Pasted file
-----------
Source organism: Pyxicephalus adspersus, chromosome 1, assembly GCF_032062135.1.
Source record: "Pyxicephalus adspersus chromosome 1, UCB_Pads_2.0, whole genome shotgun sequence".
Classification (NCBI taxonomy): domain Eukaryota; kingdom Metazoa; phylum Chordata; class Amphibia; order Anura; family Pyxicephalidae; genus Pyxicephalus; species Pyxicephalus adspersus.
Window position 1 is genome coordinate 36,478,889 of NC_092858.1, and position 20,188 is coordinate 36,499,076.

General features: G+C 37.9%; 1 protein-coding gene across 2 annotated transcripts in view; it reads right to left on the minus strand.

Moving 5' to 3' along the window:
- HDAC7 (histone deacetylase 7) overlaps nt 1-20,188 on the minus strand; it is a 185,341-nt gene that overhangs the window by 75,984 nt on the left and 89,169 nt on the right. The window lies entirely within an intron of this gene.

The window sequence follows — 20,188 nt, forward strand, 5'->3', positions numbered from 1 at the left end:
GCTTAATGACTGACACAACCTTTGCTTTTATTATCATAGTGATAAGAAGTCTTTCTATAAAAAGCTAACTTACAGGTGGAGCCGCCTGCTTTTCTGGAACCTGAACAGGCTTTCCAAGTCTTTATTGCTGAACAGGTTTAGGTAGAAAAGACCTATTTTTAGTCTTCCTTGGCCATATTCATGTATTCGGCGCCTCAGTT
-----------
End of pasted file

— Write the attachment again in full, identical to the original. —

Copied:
Source organism: Pyxicephalus adspersus, chromosome 1, assembly GCF_032062135.1.
Source record: "Pyxicephalus adspersus chromosome 1, UCB_Pads_2.0, whole genome shotgun sequence".
Classification (NCBI taxonomy): domain Eukaryota; kingdom Metazoa; phylum Chordata; class Amphibia; order Anura; family Pyxicephalidae; genus Pyxicephalus; species Pyxicephalus adspersus.
Window position 1 is genome coordinate 36,478,889 of NC_092858.1, and position 20,188 is coordinate 36,499,076.

General features: G+C 37.9%; 1 protein-coding gene across 2 annotated transcripts in view; it reads right to left on the minus strand.

Moving 5' to 3' along the window:
- HDAC7 (histone deacetylase 7) overlaps nt 1-20,188 on the minus strand; it is a 185,341-nt gene that overhangs the window by 75,984 nt on the left and 89,169 nt on the right. The window lies entirely within an intron of this gene.

The window sequence follows — 20,188 nt, forward strand, 5'->3', positions numbered from 1 at the left end:
GCTTAATGACTGACACAACCTTTGCTTTTATTATCATAGTGATAAGAAGTCTTTCTATAAAAAGCTAACTTACAGGTGGAGCCGCCTGCTTTTCTGGAACCTGAACAGGCTTTCCAAGTCTTTATTGCTGAACAGGTTTAGGTAGAAAAGACCTATTTTTAGTCTTCCTTGGCCATATTCATGTATTCGGCGCCTCAGTT